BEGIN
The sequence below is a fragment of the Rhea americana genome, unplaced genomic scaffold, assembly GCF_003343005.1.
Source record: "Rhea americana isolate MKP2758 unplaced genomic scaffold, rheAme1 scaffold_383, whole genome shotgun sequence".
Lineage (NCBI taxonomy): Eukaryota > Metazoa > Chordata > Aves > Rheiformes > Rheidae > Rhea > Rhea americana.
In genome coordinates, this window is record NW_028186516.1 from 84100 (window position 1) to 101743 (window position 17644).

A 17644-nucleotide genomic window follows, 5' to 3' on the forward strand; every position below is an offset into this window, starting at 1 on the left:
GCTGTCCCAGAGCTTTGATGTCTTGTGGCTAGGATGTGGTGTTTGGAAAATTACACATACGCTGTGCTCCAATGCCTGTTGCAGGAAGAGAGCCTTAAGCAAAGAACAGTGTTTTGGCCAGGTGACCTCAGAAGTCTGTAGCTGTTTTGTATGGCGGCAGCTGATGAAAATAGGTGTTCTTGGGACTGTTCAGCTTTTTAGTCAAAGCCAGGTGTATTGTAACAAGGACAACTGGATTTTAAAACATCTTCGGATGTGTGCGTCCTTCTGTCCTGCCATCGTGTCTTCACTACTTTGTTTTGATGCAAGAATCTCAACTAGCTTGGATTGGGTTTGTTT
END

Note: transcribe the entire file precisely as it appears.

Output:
The sequence below is a fragment of the Rhea americana genome, unplaced genomic scaffold, assembly GCF_003343005.1.
Source record: "Rhea americana isolate MKP2758 unplaced genomic scaffold, rheAme1 scaffold_383, whole genome shotgun sequence".
Lineage (NCBI taxonomy): Eukaryota > Metazoa > Chordata > Aves > Rheiformes > Rheidae > Rhea > Rhea americana.
In genome coordinates, this window is record NW_028186516.1 from 84100 (window position 1) to 101743 (window position 17644).

A 17644-nucleotide genomic window follows, 5' to 3' on the forward strand; every position below is an offset into this window, starting at 1 on the left:
GCTGTCCCAGAGCTTTGATGTCTTGTGGCTAGGATGTGGTGTTTGGAAAATTACACATACGCTGTGCTCCAATGCCTGTTGCAGGAAGAGAGCCTTAAGCAAAGAACAGTGTTTTGGCCAGGTGACCTCAGAAGTCTGTAGCTGTTTTGTATGGCGGCAGCTGATGAAAATAGGTGTTCTTGGGACTGTTCAGCTTTTTAGTCAAAGCCAGGTGTATTGTAACAAGGACAACTGGATTTTAAAACATCTTCGGATGTGTGCGTCCTTCTGTCCTGCCATCGTGTCTTCACTACTTTGTTTTGATGCAAGAATCTCAACTAGCTTGGATTGGGTTTGTTT